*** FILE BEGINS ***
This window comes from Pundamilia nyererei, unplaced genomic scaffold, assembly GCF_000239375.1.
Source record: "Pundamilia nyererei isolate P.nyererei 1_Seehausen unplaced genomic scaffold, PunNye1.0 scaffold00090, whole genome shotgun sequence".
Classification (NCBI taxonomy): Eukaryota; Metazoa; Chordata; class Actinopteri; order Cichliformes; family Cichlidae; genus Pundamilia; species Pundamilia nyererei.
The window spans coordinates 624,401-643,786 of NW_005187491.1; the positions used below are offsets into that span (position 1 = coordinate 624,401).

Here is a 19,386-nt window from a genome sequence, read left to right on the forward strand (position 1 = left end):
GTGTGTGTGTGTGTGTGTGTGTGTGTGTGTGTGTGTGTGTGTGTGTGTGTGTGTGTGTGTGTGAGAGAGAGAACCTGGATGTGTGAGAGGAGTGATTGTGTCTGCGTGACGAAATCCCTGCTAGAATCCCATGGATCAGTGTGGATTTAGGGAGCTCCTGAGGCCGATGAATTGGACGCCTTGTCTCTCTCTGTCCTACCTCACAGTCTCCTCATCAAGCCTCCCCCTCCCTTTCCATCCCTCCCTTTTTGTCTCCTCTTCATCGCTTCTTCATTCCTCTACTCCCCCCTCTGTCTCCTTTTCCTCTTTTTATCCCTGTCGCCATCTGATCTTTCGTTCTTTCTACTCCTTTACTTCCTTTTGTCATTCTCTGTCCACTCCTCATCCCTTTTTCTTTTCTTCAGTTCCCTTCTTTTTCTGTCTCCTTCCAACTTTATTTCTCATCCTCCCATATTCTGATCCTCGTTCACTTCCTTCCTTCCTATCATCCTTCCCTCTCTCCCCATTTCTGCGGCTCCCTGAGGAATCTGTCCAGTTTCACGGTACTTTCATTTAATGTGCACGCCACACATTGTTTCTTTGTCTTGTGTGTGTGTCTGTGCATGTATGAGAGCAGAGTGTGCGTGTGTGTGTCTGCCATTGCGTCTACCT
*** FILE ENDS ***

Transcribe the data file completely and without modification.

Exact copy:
This window comes from Pundamilia nyererei, unplaced genomic scaffold, assembly GCF_000239375.1.
Source record: "Pundamilia nyererei isolate P.nyererei 1_Seehausen unplaced genomic scaffold, PunNye1.0 scaffold00090, whole genome shotgun sequence".
Classification (NCBI taxonomy): Eukaryota; Metazoa; Chordata; class Actinopteri; order Cichliformes; family Cichlidae; genus Pundamilia; species Pundamilia nyererei.
The window spans coordinates 624,401-643,786 of NW_005187491.1; the positions used below are offsets into that span (position 1 = coordinate 624,401).

Here is a 19,386-nt window from a genome sequence, read left to right on the forward strand (position 1 = left end):
GTGTGTGTGTGTGTGTGTGTGTGTGTGTGTGTGTGTGTGTGTGTGTGTGTGTGTGTGTGTGTGAGAGAGAGAACCTGGATGTGTGAGAGGAGTGATTGTGTCTGCGTGACGAAATCCCTGCTAGAATCCCATGGATCAGTGTGGATTTAGGGAGCTCCTGAGGCCGATGAATTGGACGCCTTGTCTCTCTCTGTCCTACCTCACAGTCTCCTCATCAAGCCTCCCCCTCCCTTTCCATCCCTCCCTTTTTGTCTCCTCTTCATCGCTTCTTCATTCCTCTACTCCCCCCTCTGTCTCCTTTTCCTCTTTTTATCCCTGTCGCCATCTGATCTTTCGTTCTTTCTACTCCTTTACTTCCTTTTGTCATTCTCTGTCCACTCCTCATCCCTTTTTCTTTTCTTCAGTTCCCTTCTTTTTCTGTCTCCTTCCAACTTTATTTCTCATCCTCCCATATTCTGATCCTCGTTCACTTCCTTCCTTCCTATCATCCTTCCCTCTCTCCCCATTTCTGCGGCTCCCTGAGGAATCTGTCCAGTTTCACGGTACTTTCATTTAATGTGCACGCCACACATTGTTTCTTTGTCTTGTGTGTGTGTCTGTGCATGTATGAGAGCAGAGTGTGCGTGTGTGTGTCTGCCATTGCGTCTACCT